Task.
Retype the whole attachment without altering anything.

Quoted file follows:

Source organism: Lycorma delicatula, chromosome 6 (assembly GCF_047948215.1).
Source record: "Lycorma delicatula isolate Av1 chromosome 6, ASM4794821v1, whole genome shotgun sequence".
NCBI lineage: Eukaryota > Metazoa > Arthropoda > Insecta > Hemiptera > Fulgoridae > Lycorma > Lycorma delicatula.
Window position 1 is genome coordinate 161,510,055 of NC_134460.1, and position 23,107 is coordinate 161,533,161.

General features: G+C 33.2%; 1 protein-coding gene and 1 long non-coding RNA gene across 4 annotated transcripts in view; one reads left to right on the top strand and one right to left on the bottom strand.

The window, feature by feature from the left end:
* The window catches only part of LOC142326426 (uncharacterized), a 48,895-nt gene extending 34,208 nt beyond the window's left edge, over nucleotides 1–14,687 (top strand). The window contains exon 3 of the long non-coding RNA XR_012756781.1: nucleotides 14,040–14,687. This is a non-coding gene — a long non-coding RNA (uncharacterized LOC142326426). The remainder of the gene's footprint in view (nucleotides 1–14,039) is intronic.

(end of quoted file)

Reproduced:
Source organism: Lycorma delicatula, chromosome 6 (assembly GCF_047948215.1).
Source record: "Lycorma delicatula isolate Av1 chromosome 6, ASM4794821v1, whole genome shotgun sequence".
NCBI lineage: Eukaryota > Metazoa > Arthropoda > Insecta > Hemiptera > Fulgoridae > Lycorma > Lycorma delicatula.
Window position 1 is genome coordinate 161,510,055 of NC_134460.1, and position 23,107 is coordinate 161,533,161.

General features: G+C 33.2%; 1 protein-coding gene and 1 long non-coding RNA gene across 4 annotated transcripts in view; one reads left to right on the top strand and one right to left on the bottom strand.

The window, feature by feature from the left end:
* The window catches only part of LOC142326426 (uncharacterized), a 48,895-nt gene extending 34,208 nt beyond the window's left edge, over nucleotides 1–14,687 (top strand). The window contains exon 3 of the long non-coding RNA XR_012756781.1: nucleotides 14,040–14,687. This is a non-coding gene — a long non-coding RNA (uncharacterized LOC142326426). The remainder of the gene's footprint in view (nucleotides 1–14,039) is intronic.